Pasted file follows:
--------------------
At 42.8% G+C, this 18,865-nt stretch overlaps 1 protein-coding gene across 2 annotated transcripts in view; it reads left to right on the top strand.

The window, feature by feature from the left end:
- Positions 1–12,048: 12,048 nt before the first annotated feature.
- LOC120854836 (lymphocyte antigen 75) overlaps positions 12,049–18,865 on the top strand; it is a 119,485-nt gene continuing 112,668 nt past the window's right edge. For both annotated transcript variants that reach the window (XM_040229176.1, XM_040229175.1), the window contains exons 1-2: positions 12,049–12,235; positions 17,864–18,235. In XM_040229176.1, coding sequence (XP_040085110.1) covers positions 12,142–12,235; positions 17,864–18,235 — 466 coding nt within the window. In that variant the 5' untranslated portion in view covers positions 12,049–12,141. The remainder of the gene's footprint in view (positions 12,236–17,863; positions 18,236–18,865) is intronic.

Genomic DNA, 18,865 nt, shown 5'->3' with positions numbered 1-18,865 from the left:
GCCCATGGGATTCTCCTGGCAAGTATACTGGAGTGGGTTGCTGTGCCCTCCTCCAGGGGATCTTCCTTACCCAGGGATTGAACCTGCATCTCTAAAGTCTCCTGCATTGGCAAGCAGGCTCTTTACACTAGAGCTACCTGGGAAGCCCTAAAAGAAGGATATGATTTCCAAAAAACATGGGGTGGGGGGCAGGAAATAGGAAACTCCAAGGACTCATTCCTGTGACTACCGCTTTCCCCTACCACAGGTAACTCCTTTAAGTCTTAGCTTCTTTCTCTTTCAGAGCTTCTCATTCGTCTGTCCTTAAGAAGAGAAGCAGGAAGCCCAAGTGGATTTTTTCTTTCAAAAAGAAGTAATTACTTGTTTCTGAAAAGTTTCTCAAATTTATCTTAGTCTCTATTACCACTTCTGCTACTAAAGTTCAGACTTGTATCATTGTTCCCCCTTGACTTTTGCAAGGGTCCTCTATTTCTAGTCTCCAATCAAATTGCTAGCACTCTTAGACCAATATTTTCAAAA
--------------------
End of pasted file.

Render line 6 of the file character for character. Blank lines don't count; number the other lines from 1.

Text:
GCCCATGGGATTCTCCTGGCAAGTATACTGGAGTGGGTTGCTGTGCCCTCCTCCAGGGGATCTTCCTTACCCAGGGATTGAACCTGCATCTCTAAAGTCTCCTGCATTGGCAAGCAGGCTCTTTACACTAGAGCTACCTGGGAAGCCCTAAAAGAAGGATATGATTTCCAAAAAACATGGGGTGGGGGGCAGGAAATAGGAAACTCCAAGGACTCATTCCTGTGACTACCGCTTTCCCCTACCACAGGTAACTCCTTTAAGTCTTAGCTTCTTTCTCTTTCAGAGCTTCTCATTCGTCTGTCCTTAAGAAGAGAAGCAGGAAGCCCAAGTGGATTTTTTCTTTCAAAAAGAAGTAATTACTTGTTTCTGAAAAGTTTCTCAAATTTATCTTAGTCTCTATTACCACTTCTGCTACTAAAGTTCAGACTTGTATCATTGTTCCCCCTTGACTTTTGCAAGGGTCCTCTATTTCTAGTCTCCAATCAAATTGCTAGCACTCTTAGACCAATATTTTCAAAA